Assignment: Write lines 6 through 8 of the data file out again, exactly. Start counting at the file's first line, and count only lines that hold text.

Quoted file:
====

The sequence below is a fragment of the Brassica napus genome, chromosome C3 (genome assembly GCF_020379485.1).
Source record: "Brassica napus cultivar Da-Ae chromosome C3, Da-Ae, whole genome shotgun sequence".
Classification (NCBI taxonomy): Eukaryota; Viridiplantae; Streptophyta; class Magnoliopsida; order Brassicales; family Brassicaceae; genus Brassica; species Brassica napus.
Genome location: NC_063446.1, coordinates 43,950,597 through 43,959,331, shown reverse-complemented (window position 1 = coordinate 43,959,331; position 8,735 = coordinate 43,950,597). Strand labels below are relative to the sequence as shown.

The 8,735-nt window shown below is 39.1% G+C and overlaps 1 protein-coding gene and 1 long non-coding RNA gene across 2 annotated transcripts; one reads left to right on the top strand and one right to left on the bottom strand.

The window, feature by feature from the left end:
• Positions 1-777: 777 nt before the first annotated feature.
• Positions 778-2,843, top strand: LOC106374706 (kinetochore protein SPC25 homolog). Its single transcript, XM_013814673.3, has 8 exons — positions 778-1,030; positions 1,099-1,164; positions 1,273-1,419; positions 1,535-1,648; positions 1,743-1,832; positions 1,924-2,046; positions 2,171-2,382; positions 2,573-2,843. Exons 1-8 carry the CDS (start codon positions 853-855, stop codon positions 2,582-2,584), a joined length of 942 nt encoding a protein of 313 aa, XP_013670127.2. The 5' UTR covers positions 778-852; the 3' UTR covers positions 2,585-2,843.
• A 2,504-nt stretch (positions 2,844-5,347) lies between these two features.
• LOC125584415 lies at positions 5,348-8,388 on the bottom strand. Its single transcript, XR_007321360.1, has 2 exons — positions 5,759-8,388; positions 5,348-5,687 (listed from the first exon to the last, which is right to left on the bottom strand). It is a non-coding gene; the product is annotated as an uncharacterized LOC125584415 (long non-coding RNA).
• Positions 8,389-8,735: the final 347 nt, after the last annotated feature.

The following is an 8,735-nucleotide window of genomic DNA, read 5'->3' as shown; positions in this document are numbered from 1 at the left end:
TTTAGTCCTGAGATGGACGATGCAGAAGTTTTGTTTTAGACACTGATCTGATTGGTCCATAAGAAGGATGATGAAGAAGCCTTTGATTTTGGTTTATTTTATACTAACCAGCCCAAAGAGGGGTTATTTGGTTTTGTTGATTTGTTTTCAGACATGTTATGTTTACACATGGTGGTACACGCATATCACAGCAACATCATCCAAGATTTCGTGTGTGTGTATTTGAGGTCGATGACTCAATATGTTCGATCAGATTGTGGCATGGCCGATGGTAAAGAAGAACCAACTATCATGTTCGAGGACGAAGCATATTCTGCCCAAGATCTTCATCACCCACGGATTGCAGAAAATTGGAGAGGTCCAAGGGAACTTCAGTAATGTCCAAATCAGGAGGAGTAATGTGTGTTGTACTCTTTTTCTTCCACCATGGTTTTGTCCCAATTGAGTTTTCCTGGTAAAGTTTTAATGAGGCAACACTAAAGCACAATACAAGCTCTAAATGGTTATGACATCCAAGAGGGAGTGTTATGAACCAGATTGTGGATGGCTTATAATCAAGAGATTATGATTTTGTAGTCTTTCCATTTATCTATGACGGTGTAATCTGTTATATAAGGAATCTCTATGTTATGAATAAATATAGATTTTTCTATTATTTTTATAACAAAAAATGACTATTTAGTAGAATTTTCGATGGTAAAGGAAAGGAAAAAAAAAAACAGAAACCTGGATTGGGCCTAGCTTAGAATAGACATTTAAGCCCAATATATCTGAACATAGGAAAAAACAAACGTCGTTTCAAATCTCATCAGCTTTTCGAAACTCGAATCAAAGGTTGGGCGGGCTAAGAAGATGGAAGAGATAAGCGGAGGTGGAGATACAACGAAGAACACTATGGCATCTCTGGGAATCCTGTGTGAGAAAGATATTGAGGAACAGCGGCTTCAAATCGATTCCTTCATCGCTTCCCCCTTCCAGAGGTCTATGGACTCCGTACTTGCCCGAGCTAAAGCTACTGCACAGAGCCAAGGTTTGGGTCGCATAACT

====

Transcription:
The window, feature by feature from the left end:
• Positions 1-777: 777 nt before the first annotated feature.
• Positions 778-2,843, top strand: LOC106374706 (kinetochore protein SPC25 homolog). Its single transcript, XM_013814673.3, has 8 exons — positions 778-1,030; positions 1,099-1,164; positions 1,273-1,419; positions 1,535-1,648; positions 1,743-1,832; positions 1,924-2,046; positions 2,171-2,382; positions 2,573-2,843. Exons 1-8 carry the CDS (start codon positions 853-855, stop codon positions 2,582-2,584), a joined length of 942 nt encoding a protein of 313 aa, XP_013670127.2. The 5' UTR covers positions 778-852; the 3' UTR covers positions 2,585-2,843.